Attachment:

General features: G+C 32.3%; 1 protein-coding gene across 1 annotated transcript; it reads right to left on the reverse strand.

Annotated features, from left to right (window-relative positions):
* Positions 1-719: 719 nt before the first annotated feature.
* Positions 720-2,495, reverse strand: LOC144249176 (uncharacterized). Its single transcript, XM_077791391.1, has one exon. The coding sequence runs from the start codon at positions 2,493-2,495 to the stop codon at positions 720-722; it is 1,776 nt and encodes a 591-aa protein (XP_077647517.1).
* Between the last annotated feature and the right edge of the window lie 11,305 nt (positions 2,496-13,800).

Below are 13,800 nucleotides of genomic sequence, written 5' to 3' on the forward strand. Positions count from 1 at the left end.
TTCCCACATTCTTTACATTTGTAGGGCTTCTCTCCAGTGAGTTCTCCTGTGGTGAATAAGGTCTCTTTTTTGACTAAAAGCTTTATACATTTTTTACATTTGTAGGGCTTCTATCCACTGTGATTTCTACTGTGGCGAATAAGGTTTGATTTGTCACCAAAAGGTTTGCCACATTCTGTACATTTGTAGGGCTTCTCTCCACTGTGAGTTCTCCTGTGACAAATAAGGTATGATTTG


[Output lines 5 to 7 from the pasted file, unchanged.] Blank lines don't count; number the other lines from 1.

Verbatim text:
* Between the last annotated feature and the right edge of the window lie 11,305 nt (positions 2,496-13,800).

Below are 13,800 nucleotides of genomic sequence, written 5' to 3' on the forward strand. Positions count from 1 at the left end.
TTCCCACATTCTTTACATTTGTAGGGCTTCTCTCCAGTGAGTTCTCCTGTGGTGAATAAGGTCTCTTTTTTGACTAAAAGCTTTATACATTTTTTACATTTGTAGGGCTTCTATCCACTGTGATTTCTACTGTGGCGAATAAGGTTTGATTTGTCACCAAAAGGTTTGCCACATTCTGTACATTTGTAGGGCTTCTCTCCACTGTGAGTTCTCCTGTGACAAATAAGGTATGATTTG